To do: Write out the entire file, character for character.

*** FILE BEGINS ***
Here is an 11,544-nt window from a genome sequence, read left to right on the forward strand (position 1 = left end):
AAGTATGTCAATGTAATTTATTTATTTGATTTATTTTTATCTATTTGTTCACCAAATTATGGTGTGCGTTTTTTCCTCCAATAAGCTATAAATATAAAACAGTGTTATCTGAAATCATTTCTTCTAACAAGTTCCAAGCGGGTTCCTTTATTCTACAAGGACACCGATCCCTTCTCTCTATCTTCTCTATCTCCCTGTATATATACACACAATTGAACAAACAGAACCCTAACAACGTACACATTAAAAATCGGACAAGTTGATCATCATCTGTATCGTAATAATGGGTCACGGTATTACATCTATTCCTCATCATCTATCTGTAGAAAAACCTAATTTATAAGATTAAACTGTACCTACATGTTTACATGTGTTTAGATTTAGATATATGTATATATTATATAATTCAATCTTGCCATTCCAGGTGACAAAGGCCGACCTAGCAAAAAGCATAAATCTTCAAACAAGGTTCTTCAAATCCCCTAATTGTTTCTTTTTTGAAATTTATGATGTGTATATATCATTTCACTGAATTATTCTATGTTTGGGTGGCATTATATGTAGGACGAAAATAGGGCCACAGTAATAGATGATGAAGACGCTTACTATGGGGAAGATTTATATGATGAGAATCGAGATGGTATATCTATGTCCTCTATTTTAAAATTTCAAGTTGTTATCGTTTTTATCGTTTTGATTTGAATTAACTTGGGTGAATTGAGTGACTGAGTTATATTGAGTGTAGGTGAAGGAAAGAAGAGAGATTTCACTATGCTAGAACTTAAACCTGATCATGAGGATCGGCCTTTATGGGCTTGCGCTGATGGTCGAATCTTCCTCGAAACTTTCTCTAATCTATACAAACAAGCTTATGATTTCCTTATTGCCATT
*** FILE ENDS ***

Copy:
Here is an 11,544-nt window from a genome sequence, read left to right on the forward strand (position 1 = left end):
AAGTATGTCAATGTAATTTATTTATTTGATTTATTTTTATCTATTTGTTCACCAAATTATGGTGTGCGTTTTTTCCTCCAATAAGCTATAAATATAAAACAGTGTTATCTGAAATCATTTCTTCTAACAAGTTCCAAGCGGGTTCCTTTATTCTACAAGGACACCGATCCCTTCTCTCTATCTTCTCTATCTCCCTGTATATATACACACAATTGAACAAACAGAACCCTAACAACGTACACATTAAAAATCGGACAAGTTGATCATCATCTGTATCGTAATAATGGGTCACGGTATTACATCTATTCCTCATCATCTATCTGTAGAAAAACCTAATTTATAAGATTAAACTGTACCTACATGTTTACATGTGTTTAGATTTAGATATATGTATATATTATATAATTCAATCTTGCCATTCCAGGTGACAAAGGCCGACCTAGCAAAAAGCATAAATCTTCAAACAAGGTTCTTCAAATCCCCTAATTGTTTCTTTTTTGAAATTTATGATGTGTATATATCATTTCACTGAATTATTCTATGTTTGGGTGGCATTATATGTAGGACGAAAATAGGGCCACAGTAATAGATGATGAAGACGCTTACTATGGGGAAGATTTATATGATGAGAATCGAGATGGTATATCTATGTCCTCTATTTTAAAATTTCAAGTTGTTATCGTTTTTATCGTTTTGATTTGAATTAACTTGGGTGAATTGAGTGACTGAGTTATATTGAGTGTAGGTGAAGGAAAGAAGAGAGATTTCACTATGCTAGAACTTAAACCTGATCATGAGGATCGGCCTTTATGGGCTTGCGCTGATGGTCGAATCTTCCTCGAAACTTTCTCTAATCTATACAAACAAGCTTATGATTTCCTTATTGCCATT